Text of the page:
1995 Pioneer Contributor
FOR THE RECORD: Master showman for water shows and aquacades from 1937-1941.
Billy Rose was a man of many friendly acquaintances, but few close friends and a man who loved to entertain. By the age of fourteen, William S. Rossenberg became, not an athlete, but the national shorthand speed writing champion. It was his knack of knowing what the public wanted that lead him to a career of producing the world's most extravagant water shows, filled with colorful, artistic and athletic showmanship that was known as the "Aquacades."
His first Aquacade was in Cleveland in 1937 and starred Olympic champions Johnny Weissmuller, Marshall Wayne and Eleanor Holm, whom he later married. Stubby Krueger was one of the swimmers and divers who performed with show girls in a 10,000 seat outdoor aqua theater in Lake Erie.
Billy was prepared for his showmanship career from his songwriting days in which he composed many top hits including, "Me and My Shadow," "That Old Gang of Mine," "More Than You Know," and "It's Only a Paper Moon." He also wrote the first singing commercial in 1924, "Does the Spearmint Lose Its Flavor on the Bedpost Overnight?" During this time, he was married to Fanny Brice. The movie and stage play about Fanny, "Funny Girl," depicts Billy's showmanship abilities.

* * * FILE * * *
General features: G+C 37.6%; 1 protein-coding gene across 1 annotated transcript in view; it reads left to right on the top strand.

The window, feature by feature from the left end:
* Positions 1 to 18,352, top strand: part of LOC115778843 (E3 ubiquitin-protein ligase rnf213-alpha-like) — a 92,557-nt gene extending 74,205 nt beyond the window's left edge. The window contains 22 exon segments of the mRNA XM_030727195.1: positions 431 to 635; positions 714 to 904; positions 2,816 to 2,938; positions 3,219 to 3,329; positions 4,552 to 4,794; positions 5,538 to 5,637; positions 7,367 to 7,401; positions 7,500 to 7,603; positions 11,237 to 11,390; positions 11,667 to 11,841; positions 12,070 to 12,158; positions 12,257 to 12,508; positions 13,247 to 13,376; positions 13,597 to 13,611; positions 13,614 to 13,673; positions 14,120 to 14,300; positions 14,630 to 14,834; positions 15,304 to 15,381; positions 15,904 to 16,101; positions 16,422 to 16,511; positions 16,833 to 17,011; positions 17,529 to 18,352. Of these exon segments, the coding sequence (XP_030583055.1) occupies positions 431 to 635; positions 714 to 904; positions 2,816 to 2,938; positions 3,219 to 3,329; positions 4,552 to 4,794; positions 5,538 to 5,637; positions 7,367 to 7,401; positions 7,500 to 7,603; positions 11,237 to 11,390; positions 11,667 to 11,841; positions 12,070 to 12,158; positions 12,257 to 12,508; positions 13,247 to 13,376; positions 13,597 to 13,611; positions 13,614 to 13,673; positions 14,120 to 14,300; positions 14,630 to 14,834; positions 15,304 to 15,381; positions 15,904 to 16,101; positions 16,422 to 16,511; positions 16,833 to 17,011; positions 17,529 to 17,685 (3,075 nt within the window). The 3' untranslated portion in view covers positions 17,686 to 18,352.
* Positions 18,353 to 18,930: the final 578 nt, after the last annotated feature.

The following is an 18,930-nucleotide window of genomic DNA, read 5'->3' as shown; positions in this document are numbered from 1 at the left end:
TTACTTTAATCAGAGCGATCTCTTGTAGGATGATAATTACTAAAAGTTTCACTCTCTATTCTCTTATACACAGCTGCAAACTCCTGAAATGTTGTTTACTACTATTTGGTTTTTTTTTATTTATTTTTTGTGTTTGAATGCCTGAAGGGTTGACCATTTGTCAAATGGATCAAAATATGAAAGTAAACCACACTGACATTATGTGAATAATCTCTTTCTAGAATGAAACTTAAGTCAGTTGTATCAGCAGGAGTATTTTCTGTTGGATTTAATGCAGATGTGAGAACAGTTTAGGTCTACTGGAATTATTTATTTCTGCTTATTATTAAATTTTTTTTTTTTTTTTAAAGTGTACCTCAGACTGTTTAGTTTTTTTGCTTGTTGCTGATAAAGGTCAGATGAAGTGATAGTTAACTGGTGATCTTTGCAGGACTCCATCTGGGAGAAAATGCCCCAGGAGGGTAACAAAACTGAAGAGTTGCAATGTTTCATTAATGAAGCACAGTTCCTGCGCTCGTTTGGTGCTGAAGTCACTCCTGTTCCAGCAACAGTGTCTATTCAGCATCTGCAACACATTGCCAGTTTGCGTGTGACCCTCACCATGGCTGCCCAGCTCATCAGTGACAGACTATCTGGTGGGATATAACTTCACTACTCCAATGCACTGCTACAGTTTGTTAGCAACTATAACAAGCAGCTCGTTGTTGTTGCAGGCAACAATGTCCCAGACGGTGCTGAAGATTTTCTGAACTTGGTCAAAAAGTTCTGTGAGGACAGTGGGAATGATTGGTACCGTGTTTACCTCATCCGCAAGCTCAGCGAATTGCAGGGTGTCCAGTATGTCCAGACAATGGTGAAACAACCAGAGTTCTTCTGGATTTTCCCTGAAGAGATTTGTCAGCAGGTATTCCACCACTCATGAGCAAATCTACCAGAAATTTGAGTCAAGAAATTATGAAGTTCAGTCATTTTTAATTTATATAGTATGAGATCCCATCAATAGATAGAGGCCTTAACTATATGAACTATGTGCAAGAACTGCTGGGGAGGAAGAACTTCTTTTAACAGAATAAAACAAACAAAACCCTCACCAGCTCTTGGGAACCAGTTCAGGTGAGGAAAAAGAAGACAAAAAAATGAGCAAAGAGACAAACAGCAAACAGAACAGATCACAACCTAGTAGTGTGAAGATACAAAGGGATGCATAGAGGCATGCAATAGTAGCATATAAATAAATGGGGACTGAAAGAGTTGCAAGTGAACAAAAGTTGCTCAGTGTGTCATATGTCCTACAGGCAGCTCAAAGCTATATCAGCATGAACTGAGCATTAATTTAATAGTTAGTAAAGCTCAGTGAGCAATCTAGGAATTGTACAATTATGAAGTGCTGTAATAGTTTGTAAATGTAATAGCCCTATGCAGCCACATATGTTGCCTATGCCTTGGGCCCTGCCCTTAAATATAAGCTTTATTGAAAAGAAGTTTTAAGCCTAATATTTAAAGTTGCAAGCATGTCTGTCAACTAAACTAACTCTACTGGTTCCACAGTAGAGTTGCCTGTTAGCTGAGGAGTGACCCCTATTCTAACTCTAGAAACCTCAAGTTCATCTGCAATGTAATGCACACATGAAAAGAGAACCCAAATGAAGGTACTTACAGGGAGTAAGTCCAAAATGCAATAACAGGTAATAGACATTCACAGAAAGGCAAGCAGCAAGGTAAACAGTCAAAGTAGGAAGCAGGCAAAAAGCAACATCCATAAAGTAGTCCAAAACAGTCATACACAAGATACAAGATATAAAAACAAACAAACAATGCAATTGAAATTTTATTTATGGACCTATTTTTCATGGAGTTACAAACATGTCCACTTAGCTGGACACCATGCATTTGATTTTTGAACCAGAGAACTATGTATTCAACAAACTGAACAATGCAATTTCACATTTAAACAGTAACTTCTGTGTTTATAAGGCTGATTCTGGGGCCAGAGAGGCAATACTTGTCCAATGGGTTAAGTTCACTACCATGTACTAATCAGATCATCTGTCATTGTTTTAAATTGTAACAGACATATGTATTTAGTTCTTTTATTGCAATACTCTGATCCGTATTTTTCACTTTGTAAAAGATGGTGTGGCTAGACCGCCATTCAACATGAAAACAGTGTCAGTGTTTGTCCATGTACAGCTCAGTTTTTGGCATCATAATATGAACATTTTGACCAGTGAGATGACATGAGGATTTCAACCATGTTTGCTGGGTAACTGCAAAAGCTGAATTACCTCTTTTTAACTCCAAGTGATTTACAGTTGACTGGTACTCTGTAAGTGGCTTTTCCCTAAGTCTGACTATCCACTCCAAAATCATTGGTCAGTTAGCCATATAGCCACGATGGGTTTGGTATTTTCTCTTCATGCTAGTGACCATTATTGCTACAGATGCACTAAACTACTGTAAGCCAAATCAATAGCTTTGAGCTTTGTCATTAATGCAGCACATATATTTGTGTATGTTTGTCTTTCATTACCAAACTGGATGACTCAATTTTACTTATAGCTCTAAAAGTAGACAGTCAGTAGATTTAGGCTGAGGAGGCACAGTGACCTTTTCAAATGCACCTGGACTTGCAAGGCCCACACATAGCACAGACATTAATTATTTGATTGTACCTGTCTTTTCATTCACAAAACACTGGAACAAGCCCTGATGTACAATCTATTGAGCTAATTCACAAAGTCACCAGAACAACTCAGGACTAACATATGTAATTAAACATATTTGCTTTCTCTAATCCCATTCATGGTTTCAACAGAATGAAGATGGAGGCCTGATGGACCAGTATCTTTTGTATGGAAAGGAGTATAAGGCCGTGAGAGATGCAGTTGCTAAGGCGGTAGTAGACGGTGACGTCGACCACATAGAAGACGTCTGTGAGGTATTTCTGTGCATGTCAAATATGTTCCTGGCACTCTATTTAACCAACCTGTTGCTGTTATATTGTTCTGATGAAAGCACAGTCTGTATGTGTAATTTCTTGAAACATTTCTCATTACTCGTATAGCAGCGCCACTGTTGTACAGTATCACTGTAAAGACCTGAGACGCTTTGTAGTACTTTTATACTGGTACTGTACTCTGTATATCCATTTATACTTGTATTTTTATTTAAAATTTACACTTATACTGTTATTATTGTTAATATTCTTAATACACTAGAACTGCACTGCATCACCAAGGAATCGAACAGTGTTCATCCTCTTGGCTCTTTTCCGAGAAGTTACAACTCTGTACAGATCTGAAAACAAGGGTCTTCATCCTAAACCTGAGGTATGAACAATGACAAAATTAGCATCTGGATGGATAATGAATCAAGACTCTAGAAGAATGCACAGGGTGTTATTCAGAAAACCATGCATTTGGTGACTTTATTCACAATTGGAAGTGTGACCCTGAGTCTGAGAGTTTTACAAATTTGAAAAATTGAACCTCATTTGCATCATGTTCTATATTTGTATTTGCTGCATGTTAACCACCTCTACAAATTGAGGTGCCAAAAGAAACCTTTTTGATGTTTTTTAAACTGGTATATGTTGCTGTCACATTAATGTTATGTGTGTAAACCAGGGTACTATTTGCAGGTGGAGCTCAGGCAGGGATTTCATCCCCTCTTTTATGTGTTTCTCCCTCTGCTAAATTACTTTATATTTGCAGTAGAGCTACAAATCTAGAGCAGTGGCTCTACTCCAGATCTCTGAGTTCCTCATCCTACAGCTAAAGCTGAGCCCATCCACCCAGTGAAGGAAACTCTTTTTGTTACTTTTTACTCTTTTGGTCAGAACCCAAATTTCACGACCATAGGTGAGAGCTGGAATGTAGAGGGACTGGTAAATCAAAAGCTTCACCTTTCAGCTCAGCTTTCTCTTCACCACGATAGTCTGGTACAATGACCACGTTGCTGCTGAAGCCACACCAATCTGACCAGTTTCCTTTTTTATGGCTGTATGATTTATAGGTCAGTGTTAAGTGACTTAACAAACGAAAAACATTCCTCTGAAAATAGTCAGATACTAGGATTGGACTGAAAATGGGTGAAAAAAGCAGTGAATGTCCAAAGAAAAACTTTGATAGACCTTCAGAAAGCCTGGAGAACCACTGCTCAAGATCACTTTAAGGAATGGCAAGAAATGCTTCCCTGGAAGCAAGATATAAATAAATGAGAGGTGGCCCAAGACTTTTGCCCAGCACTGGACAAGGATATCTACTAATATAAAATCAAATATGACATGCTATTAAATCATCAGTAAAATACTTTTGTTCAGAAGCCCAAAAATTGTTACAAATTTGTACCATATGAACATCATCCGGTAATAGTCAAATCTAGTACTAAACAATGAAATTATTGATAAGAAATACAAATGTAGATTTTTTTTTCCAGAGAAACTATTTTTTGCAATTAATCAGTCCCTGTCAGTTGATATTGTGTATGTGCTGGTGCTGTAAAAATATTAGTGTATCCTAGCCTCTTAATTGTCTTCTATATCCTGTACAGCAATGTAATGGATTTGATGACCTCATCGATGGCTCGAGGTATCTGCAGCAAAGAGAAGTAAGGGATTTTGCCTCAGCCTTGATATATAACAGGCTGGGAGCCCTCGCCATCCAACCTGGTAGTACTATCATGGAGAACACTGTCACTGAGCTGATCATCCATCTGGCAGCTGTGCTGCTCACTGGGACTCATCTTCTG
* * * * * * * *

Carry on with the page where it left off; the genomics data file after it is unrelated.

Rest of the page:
His Aquacades at the New York World's Fair of 1939 and 1940 were filled to capacity at every performance and over five million customers packed the stands. Billy also opened the Aquacade at the Golden Gate International Exposition in San Francisco in 1939. Buster Crabbe and Esther Williams eventually joined the Aquacades, and Olympic swimming champion Aileen Riggin served as production manager of the Cleveland World's Fair show and assembled the divers and swimmers for Billy to select.
Billy Rose's Aquacade water shows set the standard by which all water shows were judged. His masterful, show business mind will also be remembered for the development of extravagant water entertainment.
© 1995 ISHOF, Inc.